SAN DIEGO. August 23, 2016 – Nearly half of all women and men in the United States have experienced psychological aggression by an intimate partner in their lifetime (48.4% and 48.8%), according to The National Domestic Violence Hotline.
Emotional abuse does not discriminate based on age, gender, socio-economic status, education, religion or creed.
It is prevalent in homes across America whether they are occupied by persons who are homosexuals, heterosexuals, childless or who have children, married, living together or merely dating.
According to the Eve Foundation, emotional abuse undermines an individual’s sense of self-worth and/or self-esteem. It includes but is not limited to constant criticism, diminishing one’s abilities, name-calling,or damaging other personal relationships.
What may not be known is that emotional abuse may in fact be more dangerous than physical abuse due to its insidious nature.
It might occur frequently and over time, and may not be identified as emotional abuse by the victim.
What is dangerous about emotional abuse is that the victim may become clever adapting to the environment somehow believing they are to blame for the inappropriate behavior of someone else.
Emotional abuse, over long periods of time, is harmful and destructive, which may create internal stress of such magnitude that it leads to distress, emotional pain, physical illness and in the extreme death.
In Out of the Fog, published in Top 100 Traits ofPeople who Suffer from Personality Disorders, emotional abuse is described as any pattern of behavior directed at one individual by another which promotes in them a destructive sense of Fear, Obligation or Guilt (FOG). Here are some of the behaviors they suggest which are indicative of an emotional abuser:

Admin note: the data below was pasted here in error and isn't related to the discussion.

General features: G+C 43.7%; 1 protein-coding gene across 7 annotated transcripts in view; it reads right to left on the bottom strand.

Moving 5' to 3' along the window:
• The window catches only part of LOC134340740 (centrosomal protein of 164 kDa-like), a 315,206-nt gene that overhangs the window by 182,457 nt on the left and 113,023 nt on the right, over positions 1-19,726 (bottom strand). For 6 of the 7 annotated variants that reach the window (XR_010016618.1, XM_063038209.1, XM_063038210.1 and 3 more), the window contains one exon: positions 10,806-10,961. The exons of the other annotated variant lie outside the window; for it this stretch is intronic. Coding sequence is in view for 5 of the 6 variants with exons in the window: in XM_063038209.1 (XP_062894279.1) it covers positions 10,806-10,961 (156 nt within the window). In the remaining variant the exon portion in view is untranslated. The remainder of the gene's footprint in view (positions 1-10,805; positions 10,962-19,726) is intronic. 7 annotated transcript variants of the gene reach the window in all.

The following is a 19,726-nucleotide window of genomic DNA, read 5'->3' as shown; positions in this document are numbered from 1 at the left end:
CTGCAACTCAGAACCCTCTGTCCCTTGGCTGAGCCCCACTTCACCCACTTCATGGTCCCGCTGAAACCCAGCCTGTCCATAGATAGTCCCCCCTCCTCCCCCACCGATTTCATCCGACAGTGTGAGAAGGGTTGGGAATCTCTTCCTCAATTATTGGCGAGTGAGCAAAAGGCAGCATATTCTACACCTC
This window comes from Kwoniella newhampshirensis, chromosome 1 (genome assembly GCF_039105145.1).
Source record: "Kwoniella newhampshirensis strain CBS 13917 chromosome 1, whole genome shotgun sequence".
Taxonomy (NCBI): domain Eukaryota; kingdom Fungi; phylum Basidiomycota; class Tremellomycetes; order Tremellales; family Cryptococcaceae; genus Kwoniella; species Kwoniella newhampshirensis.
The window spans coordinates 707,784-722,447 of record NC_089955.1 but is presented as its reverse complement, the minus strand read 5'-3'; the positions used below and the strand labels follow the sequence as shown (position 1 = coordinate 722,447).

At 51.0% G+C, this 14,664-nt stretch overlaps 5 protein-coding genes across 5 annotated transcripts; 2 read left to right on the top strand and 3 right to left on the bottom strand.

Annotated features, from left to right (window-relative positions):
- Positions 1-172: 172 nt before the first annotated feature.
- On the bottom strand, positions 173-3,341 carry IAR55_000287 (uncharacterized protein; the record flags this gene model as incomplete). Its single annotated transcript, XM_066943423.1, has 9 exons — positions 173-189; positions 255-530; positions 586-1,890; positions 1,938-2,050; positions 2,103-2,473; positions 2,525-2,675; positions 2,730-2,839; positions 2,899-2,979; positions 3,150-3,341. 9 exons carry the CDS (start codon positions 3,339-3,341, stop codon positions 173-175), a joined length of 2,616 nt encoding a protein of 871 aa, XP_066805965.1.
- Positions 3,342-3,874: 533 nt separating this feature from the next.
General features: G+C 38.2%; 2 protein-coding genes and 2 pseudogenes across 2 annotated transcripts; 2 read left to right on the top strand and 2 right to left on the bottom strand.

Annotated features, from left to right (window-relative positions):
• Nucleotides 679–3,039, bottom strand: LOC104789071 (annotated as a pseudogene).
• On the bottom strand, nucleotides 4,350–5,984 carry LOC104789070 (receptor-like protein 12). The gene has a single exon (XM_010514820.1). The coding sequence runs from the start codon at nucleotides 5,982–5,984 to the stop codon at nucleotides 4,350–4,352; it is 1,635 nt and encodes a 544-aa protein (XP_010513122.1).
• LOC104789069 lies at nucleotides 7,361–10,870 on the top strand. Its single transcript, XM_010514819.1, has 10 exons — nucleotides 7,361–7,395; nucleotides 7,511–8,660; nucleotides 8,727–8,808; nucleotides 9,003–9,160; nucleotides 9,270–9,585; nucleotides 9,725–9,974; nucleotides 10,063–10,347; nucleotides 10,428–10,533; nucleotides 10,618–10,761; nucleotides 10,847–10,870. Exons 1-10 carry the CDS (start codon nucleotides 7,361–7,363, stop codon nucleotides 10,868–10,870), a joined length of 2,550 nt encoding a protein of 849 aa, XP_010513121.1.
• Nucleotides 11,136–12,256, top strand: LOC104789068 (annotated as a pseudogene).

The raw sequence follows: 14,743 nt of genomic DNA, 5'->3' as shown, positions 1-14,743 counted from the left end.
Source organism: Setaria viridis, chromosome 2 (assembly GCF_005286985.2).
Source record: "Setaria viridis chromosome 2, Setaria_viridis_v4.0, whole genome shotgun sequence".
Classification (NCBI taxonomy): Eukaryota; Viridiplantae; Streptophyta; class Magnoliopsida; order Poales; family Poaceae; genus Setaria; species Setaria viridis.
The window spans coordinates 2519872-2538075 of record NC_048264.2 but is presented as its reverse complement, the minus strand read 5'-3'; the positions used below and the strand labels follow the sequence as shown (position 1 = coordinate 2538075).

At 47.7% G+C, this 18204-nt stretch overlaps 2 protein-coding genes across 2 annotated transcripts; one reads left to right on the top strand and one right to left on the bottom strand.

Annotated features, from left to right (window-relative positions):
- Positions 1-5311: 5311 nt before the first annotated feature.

-Ridicule or insult
-Withhold approval, appreciation or affection
-Use the silent treatment as a form of punishment
-Ignore direct questions
–Walk away without answering questions
-Criticize, name call and/or yell
-Humiliate in private or in public
-Put down beliefs, religion, race or heritage
-Disrespect or insult
-Twist words as a method of turning them against the victim
-Incite the victim into rage
-Appears energize by arguing
-Have unpredictable mood swings between good and bad
-Complain how badly they are treated
When emotional abuse becomes evident,it is best to walk away from the abuser.
It is impossible to reason with abusive behavior.
Leave the environment if the emotional abuse feels threatening.
Call for help from a trusted family member, friends or community resource or 911 if there is a sense of physical harm.
In a Case Western Reserve University research study, Emotional abuse in intimate relationships: The role of gender and age, published in HHS Public Access, It was concluded that the effects of emotional abuse are
just as detrimental as the effects of physical abuse, even though the law recognizes physical and sexual violence as crimes.
If there is any concern that there might be emotional abuse at home,emotionallyabused.com has published an excellent online self-assessment tool, The Emotional Abuse Test. It will take the reader through 40 self-assessment questions requiring a simple yes or no. Then a scoring tool which is simple yet quite revealing helpful in personal evaluation.
If there is any reason to suspect that anyone in the home environment is victimized by an emotional abuser, it is highly recommended to seek immediate assistance from a qualified mental health professional.
The following resources, published in Womenshealth.gov by the US Department of Health and Human Services Office on Women’s Health, suggests the following helpful publications and websites:
-Am I Being Abused? A helpful checklist.
-Domestic Violence and Abuse: Signs of Abuse and Abusive Relationships.
-Emotional Abuse. Learn about patterns of emotional abuse and how to
-Power and Control Wheel. All forms of abuse are described, including
physical, verbal, sexual and violent.
Living in an emotional abusive environment is a serious health hazard-both
physical and mental.
It is common for the victim to accept the blame for the abuser’s behavior.
Once patterns of emotional abuse can be recognized, it is the first step
towards seeking the help that is needed to reach acceptance and give
permission to grow beyond the pain and into the light of a new way of
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